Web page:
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Festivals in the city are celebrated with great fervor with the Ganesha Chaturthi and the Pune Festival being the highlights. During the Ganesha Chaturthi celebrations, the city remains completely blocked for over 10 days with more than 2,000 Ganesha mandals pretty much taking over Pune with their celebrations. The NH7 music festival that sees musicians from all over the world visit the city to perform live for thousands of adoring fans is the newest addition to the city’s culture map. While in Pune, make sure to pick up Laxminarayan’s ‘Best Chiwda’, available at most supermarkets and grocery stories as well as Chitale’s Bakarwadi and mango barfi that are the talk of the town. If Pune’s bustle gets to you, head out to the nearby Lonavala, Rajmachi, Mahabaleshwar, Panchgani, Kashid and Phansad that offer a respite from the hectic city life as well as numerous opportunities for adventure sports.
BEST PLACES TO STAY IN PUNE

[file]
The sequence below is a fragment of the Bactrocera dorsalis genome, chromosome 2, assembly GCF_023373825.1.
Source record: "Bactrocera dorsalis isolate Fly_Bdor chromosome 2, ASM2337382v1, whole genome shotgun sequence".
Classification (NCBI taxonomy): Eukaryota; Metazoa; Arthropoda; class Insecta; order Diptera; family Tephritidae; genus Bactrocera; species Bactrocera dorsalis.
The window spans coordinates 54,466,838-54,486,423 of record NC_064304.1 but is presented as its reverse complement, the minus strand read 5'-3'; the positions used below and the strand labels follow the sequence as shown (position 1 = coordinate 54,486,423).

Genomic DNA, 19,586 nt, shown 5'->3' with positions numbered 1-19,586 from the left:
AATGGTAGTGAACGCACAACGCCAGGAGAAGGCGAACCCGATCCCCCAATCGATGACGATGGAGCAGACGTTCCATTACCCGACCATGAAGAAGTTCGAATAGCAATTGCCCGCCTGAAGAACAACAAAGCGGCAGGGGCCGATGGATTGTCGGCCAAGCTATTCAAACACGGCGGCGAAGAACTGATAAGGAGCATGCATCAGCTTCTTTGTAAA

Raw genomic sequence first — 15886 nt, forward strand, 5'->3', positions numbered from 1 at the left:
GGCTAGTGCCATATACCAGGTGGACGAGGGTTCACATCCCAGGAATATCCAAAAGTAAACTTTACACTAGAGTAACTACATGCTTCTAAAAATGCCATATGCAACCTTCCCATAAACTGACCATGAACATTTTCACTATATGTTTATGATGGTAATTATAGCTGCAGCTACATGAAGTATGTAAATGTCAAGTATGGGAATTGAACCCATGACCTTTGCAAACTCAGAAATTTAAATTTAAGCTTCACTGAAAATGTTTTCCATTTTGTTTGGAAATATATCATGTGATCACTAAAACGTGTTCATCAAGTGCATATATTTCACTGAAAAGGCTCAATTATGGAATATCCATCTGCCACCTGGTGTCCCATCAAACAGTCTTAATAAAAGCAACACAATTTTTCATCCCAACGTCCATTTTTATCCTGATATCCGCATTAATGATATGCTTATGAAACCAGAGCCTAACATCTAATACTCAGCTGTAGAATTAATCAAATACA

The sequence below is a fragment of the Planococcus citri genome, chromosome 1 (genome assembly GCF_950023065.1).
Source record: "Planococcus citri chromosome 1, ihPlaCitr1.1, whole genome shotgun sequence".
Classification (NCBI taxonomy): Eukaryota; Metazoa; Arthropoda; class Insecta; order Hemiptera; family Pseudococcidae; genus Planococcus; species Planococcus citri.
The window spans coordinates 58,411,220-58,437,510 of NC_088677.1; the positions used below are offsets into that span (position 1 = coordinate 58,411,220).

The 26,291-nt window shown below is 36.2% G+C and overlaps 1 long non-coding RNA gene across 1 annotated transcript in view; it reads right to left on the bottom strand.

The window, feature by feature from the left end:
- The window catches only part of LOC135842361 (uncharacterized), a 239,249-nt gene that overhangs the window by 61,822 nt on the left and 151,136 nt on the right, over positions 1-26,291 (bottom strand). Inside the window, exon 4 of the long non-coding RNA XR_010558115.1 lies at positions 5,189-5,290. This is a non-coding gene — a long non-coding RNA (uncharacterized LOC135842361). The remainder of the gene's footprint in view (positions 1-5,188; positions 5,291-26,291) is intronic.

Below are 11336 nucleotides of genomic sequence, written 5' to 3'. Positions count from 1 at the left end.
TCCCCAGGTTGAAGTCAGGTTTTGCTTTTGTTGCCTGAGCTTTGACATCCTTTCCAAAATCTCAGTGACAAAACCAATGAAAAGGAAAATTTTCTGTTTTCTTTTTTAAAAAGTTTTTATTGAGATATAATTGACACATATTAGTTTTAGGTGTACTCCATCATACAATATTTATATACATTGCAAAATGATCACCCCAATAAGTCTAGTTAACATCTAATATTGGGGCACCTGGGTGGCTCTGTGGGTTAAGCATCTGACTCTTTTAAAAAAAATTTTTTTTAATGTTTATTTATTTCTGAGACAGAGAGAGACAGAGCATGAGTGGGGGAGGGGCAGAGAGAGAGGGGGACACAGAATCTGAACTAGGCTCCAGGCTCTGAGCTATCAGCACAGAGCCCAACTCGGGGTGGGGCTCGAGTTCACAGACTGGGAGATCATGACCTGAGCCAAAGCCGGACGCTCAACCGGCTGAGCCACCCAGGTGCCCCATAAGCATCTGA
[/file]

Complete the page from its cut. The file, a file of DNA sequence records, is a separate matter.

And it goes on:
Pune has hotels that will suit every budget — from Taj Vivanta and the Hyatt to the mid-range Ginger and all the way down to local dormitories. Make sure you book yourself as close to the city center as possible since peak time traffic can tend to get very bad.
BEST PLACES TO EAT IN PUNE
From local Maharashtrian street food like vada pav, misal pav, bhel and bhajjis to the most sophisticated continental food, Pune has it all on offer. But while in Pune make sure to try a typical Pune meal that consists of bhakri-pitla pickles and vegetables. Special foods like soonth panak, puran poli, coconut potali, karanji and chakli are favorites of Maharashtrians during festivals. Mastani, a thick milkshake with dry fruits, and Modak are also the city’s specialty.
Pune Darshan Place List :-
Aga Khan Palace –